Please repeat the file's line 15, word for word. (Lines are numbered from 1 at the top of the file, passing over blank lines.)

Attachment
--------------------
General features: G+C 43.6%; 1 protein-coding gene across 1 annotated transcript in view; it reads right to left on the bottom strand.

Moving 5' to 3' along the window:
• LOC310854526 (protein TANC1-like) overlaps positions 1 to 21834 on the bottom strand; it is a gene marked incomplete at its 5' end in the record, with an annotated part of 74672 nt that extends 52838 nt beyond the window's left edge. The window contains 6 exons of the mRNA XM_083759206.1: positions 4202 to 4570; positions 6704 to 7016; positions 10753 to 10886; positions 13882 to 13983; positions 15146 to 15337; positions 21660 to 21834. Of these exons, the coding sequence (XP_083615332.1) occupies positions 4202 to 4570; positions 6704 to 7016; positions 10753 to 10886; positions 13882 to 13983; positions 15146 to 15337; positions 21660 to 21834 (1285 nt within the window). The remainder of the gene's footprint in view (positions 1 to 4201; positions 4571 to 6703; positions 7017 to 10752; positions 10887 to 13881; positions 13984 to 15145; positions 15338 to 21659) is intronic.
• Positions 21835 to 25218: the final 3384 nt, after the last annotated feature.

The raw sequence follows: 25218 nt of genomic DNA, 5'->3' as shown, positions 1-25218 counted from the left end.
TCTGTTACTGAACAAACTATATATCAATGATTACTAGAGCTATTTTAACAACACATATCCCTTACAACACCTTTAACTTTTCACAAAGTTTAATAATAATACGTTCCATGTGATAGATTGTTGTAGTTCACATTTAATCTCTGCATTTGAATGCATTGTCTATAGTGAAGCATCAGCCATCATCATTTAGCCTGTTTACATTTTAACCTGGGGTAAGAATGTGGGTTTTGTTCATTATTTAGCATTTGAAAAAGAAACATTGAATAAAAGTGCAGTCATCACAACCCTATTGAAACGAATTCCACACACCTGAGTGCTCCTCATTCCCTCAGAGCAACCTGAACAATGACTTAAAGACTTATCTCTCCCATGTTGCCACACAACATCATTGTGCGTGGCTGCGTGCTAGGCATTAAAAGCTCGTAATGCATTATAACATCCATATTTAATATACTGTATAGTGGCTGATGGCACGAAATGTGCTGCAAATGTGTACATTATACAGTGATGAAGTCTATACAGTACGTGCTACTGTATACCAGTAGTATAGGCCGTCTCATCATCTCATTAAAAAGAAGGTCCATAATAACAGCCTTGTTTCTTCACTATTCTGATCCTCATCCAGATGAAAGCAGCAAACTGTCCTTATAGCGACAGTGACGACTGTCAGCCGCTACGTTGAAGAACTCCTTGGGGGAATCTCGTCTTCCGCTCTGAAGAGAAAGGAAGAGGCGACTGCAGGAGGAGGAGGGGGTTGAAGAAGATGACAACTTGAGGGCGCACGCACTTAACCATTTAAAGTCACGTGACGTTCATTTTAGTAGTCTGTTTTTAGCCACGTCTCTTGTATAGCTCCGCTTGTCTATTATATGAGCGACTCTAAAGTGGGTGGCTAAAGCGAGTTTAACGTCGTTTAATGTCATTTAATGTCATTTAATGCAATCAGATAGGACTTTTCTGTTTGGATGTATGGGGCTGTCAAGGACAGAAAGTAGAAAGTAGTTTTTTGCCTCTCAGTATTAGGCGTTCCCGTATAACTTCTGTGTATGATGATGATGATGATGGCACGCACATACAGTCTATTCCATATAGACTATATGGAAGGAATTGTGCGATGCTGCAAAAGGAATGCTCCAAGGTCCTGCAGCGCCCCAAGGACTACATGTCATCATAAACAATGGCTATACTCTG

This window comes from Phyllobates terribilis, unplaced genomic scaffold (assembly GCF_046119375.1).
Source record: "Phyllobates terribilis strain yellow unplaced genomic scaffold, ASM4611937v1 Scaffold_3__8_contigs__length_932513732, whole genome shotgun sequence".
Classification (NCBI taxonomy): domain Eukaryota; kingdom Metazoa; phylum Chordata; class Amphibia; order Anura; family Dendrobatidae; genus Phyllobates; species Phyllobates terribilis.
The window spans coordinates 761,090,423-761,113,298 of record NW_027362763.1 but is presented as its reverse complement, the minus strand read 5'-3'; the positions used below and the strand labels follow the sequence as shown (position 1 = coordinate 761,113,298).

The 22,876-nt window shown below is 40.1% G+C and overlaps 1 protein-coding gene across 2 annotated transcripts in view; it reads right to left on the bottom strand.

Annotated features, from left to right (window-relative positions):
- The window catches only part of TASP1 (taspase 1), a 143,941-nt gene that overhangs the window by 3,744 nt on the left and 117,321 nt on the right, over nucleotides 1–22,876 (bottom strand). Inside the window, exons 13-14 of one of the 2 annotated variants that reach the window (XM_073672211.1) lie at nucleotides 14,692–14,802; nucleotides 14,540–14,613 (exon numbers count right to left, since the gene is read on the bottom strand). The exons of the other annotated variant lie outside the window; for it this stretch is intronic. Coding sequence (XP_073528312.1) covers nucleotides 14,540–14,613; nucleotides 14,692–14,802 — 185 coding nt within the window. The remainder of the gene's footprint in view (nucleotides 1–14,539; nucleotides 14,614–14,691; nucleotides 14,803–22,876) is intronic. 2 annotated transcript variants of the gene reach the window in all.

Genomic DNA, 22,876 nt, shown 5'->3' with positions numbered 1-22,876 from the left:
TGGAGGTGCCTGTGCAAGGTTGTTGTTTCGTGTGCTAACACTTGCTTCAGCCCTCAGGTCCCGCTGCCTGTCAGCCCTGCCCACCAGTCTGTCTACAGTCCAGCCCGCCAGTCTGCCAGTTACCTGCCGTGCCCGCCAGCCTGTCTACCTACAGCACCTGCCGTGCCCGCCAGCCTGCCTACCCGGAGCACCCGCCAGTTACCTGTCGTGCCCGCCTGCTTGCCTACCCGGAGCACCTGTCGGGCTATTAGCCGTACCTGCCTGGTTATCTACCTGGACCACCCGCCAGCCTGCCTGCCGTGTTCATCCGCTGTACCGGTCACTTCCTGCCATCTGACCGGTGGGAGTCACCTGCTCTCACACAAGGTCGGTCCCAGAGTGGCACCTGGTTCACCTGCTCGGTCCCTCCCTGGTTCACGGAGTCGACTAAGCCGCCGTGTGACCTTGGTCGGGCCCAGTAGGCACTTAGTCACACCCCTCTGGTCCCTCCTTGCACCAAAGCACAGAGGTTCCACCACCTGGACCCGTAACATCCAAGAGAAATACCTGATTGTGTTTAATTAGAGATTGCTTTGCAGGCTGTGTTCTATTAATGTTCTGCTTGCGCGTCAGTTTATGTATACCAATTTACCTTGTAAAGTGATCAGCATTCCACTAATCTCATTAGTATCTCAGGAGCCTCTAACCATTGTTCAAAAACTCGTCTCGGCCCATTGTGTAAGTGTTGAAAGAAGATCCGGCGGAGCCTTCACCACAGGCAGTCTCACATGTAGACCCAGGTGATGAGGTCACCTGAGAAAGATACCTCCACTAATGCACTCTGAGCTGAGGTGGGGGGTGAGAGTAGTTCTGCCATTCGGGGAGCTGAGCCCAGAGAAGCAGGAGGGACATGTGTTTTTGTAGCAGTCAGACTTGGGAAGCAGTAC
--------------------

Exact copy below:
TGGAGGTGCCTGTGCAAGGTTGTTGTTTCGTGTGCTAACACTTGCTTCAGCCCTCAGGTCCCGCTGCCTGTCAGCCCTGCCCACCAGTCTGTCTACAGTCCAGCCCGCCAGTCTGCCAGTTACCTGCCGTGCCCGCCAGCCTGTCTACCTACAGCACCTGCCGTGCCCGCCAGCCTGCCTACCCGGAGCACCCGCCAGTTACCTGTCGTGCCCGCCTGCTTGCCTACCCGGAGCACCTGTCGGGCTATTAGCCGTACCTGCCTGGTTATCTACCTGGACCACCCGCCAGCCTGCCTGCCGTGTTCATCCGCTGTACCGGTCACTTCCTGCCATCTGACCGGTGGGAGTCACCTGCTCTCACACAAGGTCGGTCCCAGAGTGGCACCTGGTTCACCTGCTCGGTCCCTCCCTGGTTCACGGAGTCGACTAAGCCGCCGTGTGACCTTGGTCGGGCCCAGTAGGCACTTAGTCACACCCCTCTGGTCCCTCCTTGCACCAAAGCACAGAGGTTCCACCACCTGGACCCGTAACATCCAAGAGAAATACCTGATTGTGTTTAATTAGAGATTGCTTTGCAGGCTGTGTTCTATTAATGTTCTGCTTGCGCGTCAGTTTATGTATACCAATTTACCTTGTAAAGTGATCAGCATTCCACTAATCTCATTAGTATCTCAGGAGCCTCTAACCATTGTTCAAAAACTCGTCTCGGCCCATTGTGTAAGTGTTGAAAGAAGATCCGGCGGAGCCTTCACCACAGGCAGTCTCACATGTAGACCCAGGTGATGAGGTCACCTGAGAAAGATACCTCCACTAATGCACTCTGAGCTGAGGTGGGGGGTGAGAGTAGTTCTGCCATTCGGGGAGCTGAGCCCAGAGAAGCAGGAGGGACATGTGTTTTTGTAGCAGTCAGACTTGGGAAGCAGTAC